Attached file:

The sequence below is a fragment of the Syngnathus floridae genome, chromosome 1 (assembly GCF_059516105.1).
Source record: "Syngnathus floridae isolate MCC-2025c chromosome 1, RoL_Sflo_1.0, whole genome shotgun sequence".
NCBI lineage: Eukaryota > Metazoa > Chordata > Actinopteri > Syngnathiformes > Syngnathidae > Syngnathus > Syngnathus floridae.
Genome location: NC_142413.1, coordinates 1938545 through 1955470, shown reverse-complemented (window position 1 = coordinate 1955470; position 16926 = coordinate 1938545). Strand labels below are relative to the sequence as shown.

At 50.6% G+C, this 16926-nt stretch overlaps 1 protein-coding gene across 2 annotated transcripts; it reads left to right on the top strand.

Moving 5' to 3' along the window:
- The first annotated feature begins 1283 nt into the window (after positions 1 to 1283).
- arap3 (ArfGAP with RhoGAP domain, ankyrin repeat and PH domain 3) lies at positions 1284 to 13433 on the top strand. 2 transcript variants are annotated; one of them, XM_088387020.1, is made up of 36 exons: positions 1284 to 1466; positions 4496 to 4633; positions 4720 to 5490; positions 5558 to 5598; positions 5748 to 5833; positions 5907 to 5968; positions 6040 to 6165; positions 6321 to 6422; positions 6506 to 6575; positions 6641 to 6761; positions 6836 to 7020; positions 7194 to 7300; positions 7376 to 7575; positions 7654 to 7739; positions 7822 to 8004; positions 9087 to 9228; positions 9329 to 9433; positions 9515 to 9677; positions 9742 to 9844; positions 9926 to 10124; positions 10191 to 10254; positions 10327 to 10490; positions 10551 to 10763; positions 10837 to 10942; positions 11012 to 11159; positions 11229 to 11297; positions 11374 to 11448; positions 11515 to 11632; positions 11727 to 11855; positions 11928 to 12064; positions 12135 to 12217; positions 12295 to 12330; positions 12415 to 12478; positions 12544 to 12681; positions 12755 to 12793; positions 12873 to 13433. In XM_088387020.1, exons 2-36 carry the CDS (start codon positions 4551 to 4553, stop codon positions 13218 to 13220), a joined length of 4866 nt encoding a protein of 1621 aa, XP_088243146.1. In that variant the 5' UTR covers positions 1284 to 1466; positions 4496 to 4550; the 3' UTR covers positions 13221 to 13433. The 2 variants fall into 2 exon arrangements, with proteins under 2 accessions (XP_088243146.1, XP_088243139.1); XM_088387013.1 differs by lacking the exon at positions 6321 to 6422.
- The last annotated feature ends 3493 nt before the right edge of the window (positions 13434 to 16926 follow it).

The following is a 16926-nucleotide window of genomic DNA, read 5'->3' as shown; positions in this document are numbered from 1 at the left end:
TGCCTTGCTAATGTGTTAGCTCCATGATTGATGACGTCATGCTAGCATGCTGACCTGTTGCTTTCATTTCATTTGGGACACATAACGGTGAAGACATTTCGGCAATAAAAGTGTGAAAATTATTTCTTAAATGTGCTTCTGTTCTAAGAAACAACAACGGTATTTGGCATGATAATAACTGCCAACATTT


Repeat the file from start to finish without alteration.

The sequence below is a fragment of the Syngnathus floridae genome, chromosome 1 (assembly GCF_059516105.1).
Source record: "Syngnathus floridae isolate MCC-2025c chromosome 1, RoL_Sflo_1.0, whole genome shotgun sequence".
NCBI lineage: Eukaryota > Metazoa > Chordata > Actinopteri > Syngnathiformes > Syngnathidae > Syngnathus > Syngnathus floridae.
Genome location: NC_142413.1, coordinates 1938545 through 1955470, shown reverse-complemented (window position 1 = coordinate 1955470; position 16926 = coordinate 1938545). Strand labels below are relative to the sequence as shown.

At 50.6% G+C, this 16926-nt stretch overlaps 1 protein-coding gene across 2 annotated transcripts; it reads left to right on the top strand.

Moving 5' to 3' along the window:
- The first annotated feature begins 1283 nt into the window (after positions 1 to 1283).
- arap3 (ArfGAP with RhoGAP domain, ankyrin repeat and PH domain 3) lies at positions 1284 to 13433 on the top strand. 2 transcript variants are annotated; one of them, XM_088387020.1, is made up of 36 exons: positions 1284 to 1466; positions 4496 to 4633; positions 4720 to 5490; positions 5558 to 5598; positions 5748 to 5833; positions 5907 to 5968; positions 6040 to 6165; positions 6321 to 6422; positions 6506 to 6575; positions 6641 to 6761; positions 6836 to 7020; positions 7194 to 7300; positions 7376 to 7575; positions 7654 to 7739; positions 7822 to 8004; positions 9087 to 9228; positions 9329 to 9433; positions 9515 to 9677; positions 9742 to 9844; positions 9926 to 10124; positions 10191 to 10254; positions 10327 to 10490; positions 10551 to 10763; positions 10837 to 10942; positions 11012 to 11159; positions 11229 to 11297; positions 11374 to 11448; positions 11515 to 11632; positions 11727 to 11855; positions 11928 to 12064; positions 12135 to 12217; positions 12295 to 12330; positions 12415 to 12478; positions 12544 to 12681; positions 12755 to 12793; positions 12873 to 13433. In XM_088387020.1, exons 2-36 carry the CDS (start codon positions 4551 to 4553, stop codon positions 13218 to 13220), a joined length of 4866 nt encoding a protein of 1621 aa, XP_088243146.1. In that variant the 5' UTR covers positions 1284 to 1466; positions 4496 to 4550; the 3' UTR covers positions 13221 to 13433. The 2 variants fall into 2 exon arrangements, with proteins under 2 accessions (XP_088243146.1, XP_088243139.1); XM_088387013.1 differs by lacking the exon at positions 6321 to 6422.
- The last annotated feature ends 3493 nt before the right edge of the window (positions 13434 to 16926 follow it).

The following is a 16926-nucleotide window of genomic DNA, read 5'->3' as shown; positions in this document are numbered from 1 at the left end:
TGCCTTGCTAATGTGTTAGCTCCATGATTGATGACGTCATGCTAGCATGCTGACCTGTTGCTTTCATTTCATTTGGGACACATAACGGTGAAGACATTTCGGCAATAAAAGTGTGAAAATTATTTCTTAAATGTGCTTCTGTTCTAAGAAACAACAACGGTATTTGGCATGATAATAACTGCCAACATTT